On a different note, the one thing that’s radically changed from EUIII is the graphical capabilities of the game. While the actual raw graphical power of a digital map is naturally somewhat lacking, there’s no denying that Paradox have done a great job making the map not only look great, but also feel alive. The terrain map mode looks beautiful and works particularly well with the global map. It’s a slight shame, then, that I spend almost the entire game in the nation map view so that I can clearly see national borders and territories. Still, even this map mode looks great and the various other map modes are both interesting and useful. The unit sprites have also had a visual overhaul since EUIII and there are a nice array of models based on time period, culture and unit type. All said, it’s a good looking game and a fantastic looking world map. There’s no denying though, that you can get a bit bored of the map after extended play sessions.

Sound design is also perfectly functional, but again due to the nature of the game, nothing special. The collection of backing tracks don’t get repetitive, which is thankful, and the nuances in beat and tone add to the moment. Start a war, for example, and an apt song plays in the background. The EUIV theme song is also a great little tune that introduces the game nicely and gives a sense of grandeur to the whole thing. Small sound effects, like marching troops, horns or even the small click when you select a territory, are subtle, but satisfying.

Through a combination of perfectly balanced mechanics, a vast and fully playable game world as well as satisfying overall gameplay, Europa Universalis IV is one of the best games I have ever played. My only caveat is that the game is only as good as your imagination; sure it’ll build up a convincing historical world for you to do with what you wish (which is great enough as it is), but it is how you enjoy the sense of freedom and how your imagination plays with this world that the true brilliance comes out of EUIV. Once the initial learning curve is navigated, and it is a steep one, EUIV constantly rewards players with its sandbox world. It’s interesting, wonderfully complex and most of all, near endlessly fun.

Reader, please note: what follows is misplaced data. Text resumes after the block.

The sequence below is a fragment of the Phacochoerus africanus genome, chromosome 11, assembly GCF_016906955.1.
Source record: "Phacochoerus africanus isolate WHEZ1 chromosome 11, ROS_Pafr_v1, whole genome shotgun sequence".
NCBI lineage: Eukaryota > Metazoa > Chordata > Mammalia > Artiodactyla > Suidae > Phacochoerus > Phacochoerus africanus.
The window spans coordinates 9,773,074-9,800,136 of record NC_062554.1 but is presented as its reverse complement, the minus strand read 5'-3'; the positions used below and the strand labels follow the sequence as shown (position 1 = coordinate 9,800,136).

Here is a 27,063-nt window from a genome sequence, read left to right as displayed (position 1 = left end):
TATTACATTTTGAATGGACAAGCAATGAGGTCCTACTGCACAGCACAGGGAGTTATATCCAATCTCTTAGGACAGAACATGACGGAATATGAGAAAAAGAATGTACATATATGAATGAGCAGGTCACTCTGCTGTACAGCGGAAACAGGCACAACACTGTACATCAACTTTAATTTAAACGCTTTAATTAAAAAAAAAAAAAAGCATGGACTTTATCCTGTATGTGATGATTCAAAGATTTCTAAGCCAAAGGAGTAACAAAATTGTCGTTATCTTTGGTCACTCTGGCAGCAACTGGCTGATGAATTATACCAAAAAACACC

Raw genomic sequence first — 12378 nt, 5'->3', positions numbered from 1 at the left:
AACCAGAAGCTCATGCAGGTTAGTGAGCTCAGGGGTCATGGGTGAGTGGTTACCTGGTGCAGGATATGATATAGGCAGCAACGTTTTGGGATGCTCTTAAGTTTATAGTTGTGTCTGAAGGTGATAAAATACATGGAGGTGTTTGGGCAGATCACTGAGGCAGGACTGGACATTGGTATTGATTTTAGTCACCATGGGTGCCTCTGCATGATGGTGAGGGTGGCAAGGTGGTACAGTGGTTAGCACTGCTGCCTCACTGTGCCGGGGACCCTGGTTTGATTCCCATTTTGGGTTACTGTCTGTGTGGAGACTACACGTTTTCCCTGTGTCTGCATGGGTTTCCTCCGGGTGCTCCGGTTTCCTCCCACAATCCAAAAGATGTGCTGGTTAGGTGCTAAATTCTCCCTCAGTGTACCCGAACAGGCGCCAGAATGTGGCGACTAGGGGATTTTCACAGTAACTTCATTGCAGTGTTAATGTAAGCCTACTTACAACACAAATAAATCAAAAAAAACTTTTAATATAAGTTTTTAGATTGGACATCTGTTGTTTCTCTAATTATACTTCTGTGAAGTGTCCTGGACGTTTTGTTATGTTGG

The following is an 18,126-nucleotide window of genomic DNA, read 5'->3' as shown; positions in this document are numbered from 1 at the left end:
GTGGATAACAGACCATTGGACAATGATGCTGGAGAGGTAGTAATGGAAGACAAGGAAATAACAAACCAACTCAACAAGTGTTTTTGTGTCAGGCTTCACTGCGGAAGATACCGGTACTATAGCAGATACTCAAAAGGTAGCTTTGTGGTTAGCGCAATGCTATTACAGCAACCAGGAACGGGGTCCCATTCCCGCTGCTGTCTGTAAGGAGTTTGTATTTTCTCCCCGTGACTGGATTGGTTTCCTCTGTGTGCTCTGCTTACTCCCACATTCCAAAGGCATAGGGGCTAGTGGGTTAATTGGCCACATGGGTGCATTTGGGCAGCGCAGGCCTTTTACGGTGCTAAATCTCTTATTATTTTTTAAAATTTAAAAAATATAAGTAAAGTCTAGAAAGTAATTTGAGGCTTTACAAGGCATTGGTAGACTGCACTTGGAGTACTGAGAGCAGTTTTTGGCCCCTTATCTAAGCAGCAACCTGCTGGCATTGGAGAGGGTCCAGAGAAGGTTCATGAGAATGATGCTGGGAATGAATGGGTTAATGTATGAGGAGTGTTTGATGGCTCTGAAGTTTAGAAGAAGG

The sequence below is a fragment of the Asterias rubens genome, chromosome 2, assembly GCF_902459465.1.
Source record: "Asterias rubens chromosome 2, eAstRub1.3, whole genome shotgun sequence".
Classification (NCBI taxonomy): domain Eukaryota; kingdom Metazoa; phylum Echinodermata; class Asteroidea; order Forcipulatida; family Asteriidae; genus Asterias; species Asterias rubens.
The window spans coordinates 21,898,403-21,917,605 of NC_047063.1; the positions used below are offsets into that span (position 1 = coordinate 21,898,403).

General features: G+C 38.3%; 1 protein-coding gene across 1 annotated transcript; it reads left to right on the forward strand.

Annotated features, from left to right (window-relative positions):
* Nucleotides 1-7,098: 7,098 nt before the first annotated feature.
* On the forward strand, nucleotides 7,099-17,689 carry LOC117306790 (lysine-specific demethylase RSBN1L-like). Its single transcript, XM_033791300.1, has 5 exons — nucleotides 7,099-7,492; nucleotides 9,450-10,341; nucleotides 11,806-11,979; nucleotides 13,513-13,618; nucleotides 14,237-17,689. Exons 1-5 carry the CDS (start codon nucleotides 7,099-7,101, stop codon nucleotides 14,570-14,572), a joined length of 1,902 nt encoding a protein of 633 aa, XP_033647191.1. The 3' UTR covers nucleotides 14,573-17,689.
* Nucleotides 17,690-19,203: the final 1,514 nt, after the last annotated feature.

9.50/10 9½

Europa Universalis IV (Reviewed on Windows)

Excellent. Look out for this one.

Through a combination of perfectly balanced mechanics, a vast and fully playable game world as well as satisfying overall gameplay, Europa Universalis IV is one of the best games I have ever played. My only caveat is that the game is only as good as your imagination; sure it’ll build up a convincing historical world for you to do with what you wish (which is great enough as it is), but it is how you enjoy the sense of freedom and how your imagination plays with this world that the true brilliance comes out of EUIV. Once the initial learning curve is navigated, and it is a steep one, EUIV constantly rewards players with its sandbox world. It’s interesting, wonderfully complex and most of all, near endlessly fun.

This game was supplied by the publisher or relevant PR company for the purposes of review
Ryan Davies

Ryan Davies

Junior Editor

Budding, growing and morphing games journalist from the South. Known nowhere around the world as infamous wrestler Ryan "The Lion" Davies.

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COMMENTS

thom.whyte
thom.whyte - 11:39pm, 3rd April 2015

Not sure how this one has crept under my radar. Been getting good reviews all over the place, think I may have to wishlist it.

Reply